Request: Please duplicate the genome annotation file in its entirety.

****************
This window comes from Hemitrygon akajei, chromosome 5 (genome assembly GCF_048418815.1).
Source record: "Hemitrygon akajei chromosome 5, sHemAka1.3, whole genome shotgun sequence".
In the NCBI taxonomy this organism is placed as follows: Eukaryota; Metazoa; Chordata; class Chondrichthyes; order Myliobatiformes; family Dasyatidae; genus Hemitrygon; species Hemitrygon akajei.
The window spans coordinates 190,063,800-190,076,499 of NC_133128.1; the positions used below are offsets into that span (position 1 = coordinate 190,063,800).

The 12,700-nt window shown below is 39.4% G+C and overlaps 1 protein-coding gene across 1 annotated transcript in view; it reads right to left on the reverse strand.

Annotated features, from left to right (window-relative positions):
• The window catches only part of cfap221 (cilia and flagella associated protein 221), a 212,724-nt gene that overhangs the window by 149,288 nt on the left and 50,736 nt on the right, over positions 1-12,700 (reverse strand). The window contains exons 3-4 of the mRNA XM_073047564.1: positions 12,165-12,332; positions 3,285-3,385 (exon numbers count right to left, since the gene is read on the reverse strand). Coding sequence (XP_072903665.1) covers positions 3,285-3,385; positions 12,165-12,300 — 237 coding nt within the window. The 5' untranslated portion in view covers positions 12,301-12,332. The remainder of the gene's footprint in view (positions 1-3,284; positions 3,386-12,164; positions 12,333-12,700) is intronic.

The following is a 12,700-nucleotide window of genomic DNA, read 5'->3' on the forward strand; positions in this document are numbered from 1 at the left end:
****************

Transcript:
This window comes from Hemitrygon akajei, chromosome 5 (genome assembly GCF_048418815.1).
Source record: "Hemitrygon akajei chromosome 5, sHemAka1.3, whole genome shotgun sequence".
In the NCBI taxonomy this organism is placed as follows: Eukaryota; Metazoa; Chordata; class Chondrichthyes; order Myliobatiformes; family Dasyatidae; genus Hemitrygon; species Hemitrygon akajei.
The window spans coordinates 190,063,800-190,076,499 of NC_133128.1; the positions used below are offsets into that span (position 1 = coordinate 190,063,800).

The 12,700-nt window shown below is 39.4% G+C and overlaps 1 protein-coding gene across 1 annotated transcript in view; it reads right to left on the reverse strand.

Annotated features, from left to right (window-relative positions):
• The window catches only part of cfap221 (cilia and flagella associated protein 221), a 212,724-nt gene that overhangs the window by 149,288 nt on the left and 50,736 nt on the right, over positions 1-12,700 (reverse strand). The window contains exons 3-4 of the mRNA XM_073047564.1: positions 12,165-12,332; positions 3,285-3,385 (exon numbers count right to left, since the gene is read on the reverse strand). Coding sequence (XP_072903665.1) covers positions 3,285-3,385; positions 12,165-12,300 — 237 coding nt within the window. The 5' untranslated portion in view covers positions 12,301-12,332. The remainder of the gene's footprint in view (positions 1-3,284; positions 3,386-12,164; positions 12,333-12,700) is intronic.

The following is a 12,700-nucleotide window of genomic DNA, read 5'->3' on the forward strand; positions in this document are numbered from 1 at the left end: